The Triangle housing market continued its run of positive sales growth in May, with sales increasing 28 percent and pending sales up 30 percent over the same period a year ago.
The numbers were particularly encouraging given that most real estate experts predicted that the monthly year-over-year gains would shrink as the year went on, in large part because sales early last year were particularly dismal.
The increased activity is a sign that the market is finally succumbing to the laws of supply and demand. The number of homes listed for sale in the region has been falling for more than a year and a half now, while the number of sales occurring has been steadily rising.
At the current pace of sales, the Triangle now has a five-month supply of homes on the market, the lowest level since August 2007. Supply peaked at 16 months in January 2009.
“These double-digit percentage decreases in inventory at some point in time have to show up in other metrics where they had not been showing up,” said Stacey Anfindsen, a Cary appraiser who analyzes Multiple Listing Services data for area real estate agents.
Still, while it is certainly easier to sell a house now than it was a year ago, real estate agents caution that such lofty year-over-year percentage increases have not changed the overall dynamic in the marketplace.
It remains very much a buyer’s market, where sellers must make the necessary improvements to their homes and price them aggressively if they hope to find a buyer.
“It’s a problem when you’re trying to talk to sellers because they’ve read this stuff and they think that they can then price their home higher,” said Carol McCormick, a real estate agent with Allen Tate Real Estate. “And you go ‘not really,’ there’s too much inventory you just can’t do it. … Sellers still need to be sharp with their pricing.”
McCormick said the five-month supply is an average of the entire market, noting that inventory levels at higher price points remain much higher.
The Purser family’s recent experience selling their Raleigh home is indicative of how the market remains fraught with challenges.
The family’s home is in the Still Meadow subdivision in Northeast Raleigh. Charlie Purser, 46, said the neighborhood has not had a lot of recorded sales in recent years, and many of the ones that have occurred have involved distressed properties. The owner of an adjacent property sold for $40,000 less than they paid seven years ago.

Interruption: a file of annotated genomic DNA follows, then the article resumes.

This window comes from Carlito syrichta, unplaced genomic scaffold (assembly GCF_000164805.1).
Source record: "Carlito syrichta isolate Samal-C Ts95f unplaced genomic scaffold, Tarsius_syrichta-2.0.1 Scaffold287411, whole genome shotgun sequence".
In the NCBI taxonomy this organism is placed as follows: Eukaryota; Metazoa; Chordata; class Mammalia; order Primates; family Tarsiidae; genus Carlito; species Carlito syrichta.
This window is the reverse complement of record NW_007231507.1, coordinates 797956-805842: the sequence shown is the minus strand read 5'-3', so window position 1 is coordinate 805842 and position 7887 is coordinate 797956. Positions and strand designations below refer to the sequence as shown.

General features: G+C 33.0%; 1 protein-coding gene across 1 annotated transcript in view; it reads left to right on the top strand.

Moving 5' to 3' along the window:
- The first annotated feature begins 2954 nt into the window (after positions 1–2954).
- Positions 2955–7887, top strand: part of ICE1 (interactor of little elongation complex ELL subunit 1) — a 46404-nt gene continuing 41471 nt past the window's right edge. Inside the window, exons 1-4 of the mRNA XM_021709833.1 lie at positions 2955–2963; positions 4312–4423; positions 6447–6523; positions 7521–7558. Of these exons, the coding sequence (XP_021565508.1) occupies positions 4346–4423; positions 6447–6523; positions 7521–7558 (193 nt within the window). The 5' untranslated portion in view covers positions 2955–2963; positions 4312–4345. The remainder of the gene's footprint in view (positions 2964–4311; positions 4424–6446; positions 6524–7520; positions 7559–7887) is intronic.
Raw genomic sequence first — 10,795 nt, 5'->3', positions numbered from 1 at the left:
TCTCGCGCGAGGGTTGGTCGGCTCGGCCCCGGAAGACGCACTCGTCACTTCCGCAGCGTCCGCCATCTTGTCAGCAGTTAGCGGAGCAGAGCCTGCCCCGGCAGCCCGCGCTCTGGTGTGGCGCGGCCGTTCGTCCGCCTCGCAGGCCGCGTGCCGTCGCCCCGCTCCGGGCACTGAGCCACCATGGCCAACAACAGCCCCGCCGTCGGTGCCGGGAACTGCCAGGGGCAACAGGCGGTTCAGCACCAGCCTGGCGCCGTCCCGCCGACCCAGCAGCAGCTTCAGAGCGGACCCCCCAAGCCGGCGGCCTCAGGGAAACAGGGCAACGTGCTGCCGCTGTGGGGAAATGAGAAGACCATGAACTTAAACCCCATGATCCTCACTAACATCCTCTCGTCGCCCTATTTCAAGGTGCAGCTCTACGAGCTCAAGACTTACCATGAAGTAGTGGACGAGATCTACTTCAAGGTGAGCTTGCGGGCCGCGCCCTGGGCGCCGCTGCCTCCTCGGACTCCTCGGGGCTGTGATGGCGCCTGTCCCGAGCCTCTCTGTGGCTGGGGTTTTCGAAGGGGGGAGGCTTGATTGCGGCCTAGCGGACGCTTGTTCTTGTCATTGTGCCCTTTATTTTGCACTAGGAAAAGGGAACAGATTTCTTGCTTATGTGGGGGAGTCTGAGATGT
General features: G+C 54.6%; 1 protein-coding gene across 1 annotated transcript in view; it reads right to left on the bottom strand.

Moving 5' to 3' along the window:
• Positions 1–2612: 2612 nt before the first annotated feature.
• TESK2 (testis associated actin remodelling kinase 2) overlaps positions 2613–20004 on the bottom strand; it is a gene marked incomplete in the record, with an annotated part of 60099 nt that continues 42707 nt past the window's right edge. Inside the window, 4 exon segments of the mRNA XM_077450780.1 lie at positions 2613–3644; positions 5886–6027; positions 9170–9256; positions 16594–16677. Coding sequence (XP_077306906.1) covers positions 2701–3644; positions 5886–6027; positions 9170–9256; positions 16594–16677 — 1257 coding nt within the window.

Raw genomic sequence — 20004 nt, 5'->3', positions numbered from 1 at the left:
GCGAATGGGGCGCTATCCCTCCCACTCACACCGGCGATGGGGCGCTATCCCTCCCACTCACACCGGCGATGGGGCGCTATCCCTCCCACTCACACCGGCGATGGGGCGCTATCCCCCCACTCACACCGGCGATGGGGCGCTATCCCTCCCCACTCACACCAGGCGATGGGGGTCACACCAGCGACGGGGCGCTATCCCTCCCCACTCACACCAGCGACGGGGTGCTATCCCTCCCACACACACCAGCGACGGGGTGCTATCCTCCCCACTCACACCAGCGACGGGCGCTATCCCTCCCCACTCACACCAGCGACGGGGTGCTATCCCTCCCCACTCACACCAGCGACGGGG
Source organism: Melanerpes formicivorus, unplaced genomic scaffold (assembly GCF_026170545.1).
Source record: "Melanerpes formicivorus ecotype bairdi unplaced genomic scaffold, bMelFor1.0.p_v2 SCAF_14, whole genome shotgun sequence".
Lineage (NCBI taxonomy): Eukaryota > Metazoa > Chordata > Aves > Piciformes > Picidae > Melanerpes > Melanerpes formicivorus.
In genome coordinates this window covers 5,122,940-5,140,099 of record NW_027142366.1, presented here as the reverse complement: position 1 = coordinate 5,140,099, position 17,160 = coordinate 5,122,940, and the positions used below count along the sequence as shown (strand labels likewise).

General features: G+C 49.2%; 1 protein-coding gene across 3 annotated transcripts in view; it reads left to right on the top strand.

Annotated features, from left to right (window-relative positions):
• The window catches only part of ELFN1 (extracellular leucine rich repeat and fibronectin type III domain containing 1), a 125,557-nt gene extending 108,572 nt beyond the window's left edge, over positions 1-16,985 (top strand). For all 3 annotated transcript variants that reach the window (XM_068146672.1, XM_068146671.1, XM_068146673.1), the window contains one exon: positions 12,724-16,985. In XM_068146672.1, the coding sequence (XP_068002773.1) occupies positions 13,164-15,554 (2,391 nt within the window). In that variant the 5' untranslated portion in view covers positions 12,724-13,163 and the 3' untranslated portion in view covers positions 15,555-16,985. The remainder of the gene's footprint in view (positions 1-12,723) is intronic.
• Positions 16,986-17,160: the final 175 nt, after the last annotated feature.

“That’s bringing the price point and negotiating power for people like us completely down,” he said.
Before placing their home on the market in January, the Pursers spent from $12,000 to $15,000 updating the kitchen, bathrooms and entrance ways, adding granite countertops and ceramic tile. At the suggestion of a professional house stager, they painted the entire inside of the 2,000-square-foot house a neutral color.
The Purser’s house was listed for $219,000, the same amount it appraised for nine months earlier when they refinanced their mortgage.
It just recently was put under contract for $211,000, or $1,000 less than the family, which is relocating to Asheville, paid in 2004.
“We’re taking a net loss in the hopes that we’re also going to be on the other side of the coin when we get to Asheville,” Purser said. “We’re going to be looking at houses that are probably $50,000 to $70,000 above what we would normally look at with the expectation that we’re also going to get a deal just like everybody else.”
Indeed, the ability of people like the Pursers to sell their homes – even at a loss – is crucial to the overall health of the market.
Andy Ammons, the developer of the Heritage community in Wake Forest, said sales of new homes have picked up in the community as more people have found buyers for their existing homes.
“We’ve got a lot of folks that have put off selling for a while or have been unable to buy because they couldn’t sell their existing home,” he said. “A lot of those existing homes are starting to go under contract so now they come over to us.”
Heritage, which consistently ranks as the top-selling community in the Triangle, sold 15 new homes in the past two weeks and is about to open a new 310-lot neighborhood. Ammons said the price points at which homes are selling is also rising.
“We haven’t shot through the roof, but we used to be at $135 to $140 a square foot and now we’re going above that,” he said. “We feel good.”
The community’s biggest problem is making sure builders have the financing to maintain a fresh supply of new homes.
“People have been so concerned with having inventory,” he said. “We’d like to have 80 or 90 homes on the ground – we’re down to like 50 now.”
The slowdown in new home construction is a major reason inventory levels have been able to drop so far. New home construction in the Triangle has traditionally filled in the gap when existing inventory lagged, but the number of new homes on the market has now fallen for 10 consecutive months.
Anfindsen, the appraiser, said if the current trends continue, eventually the market should begin to see consistent price increases. The big wildcard remains the possibility that a wave of foreclosures will come on the market as banks purge their balance sheets of all the distressed properties they’ve taken back in recent years. That hasn’t happened yet, and many now clearly wonder if it ever will in the Triangle.
“The market reacts to what’s in the store today, so you can’t really react to something that may or may not be coming,” Anfindsen said.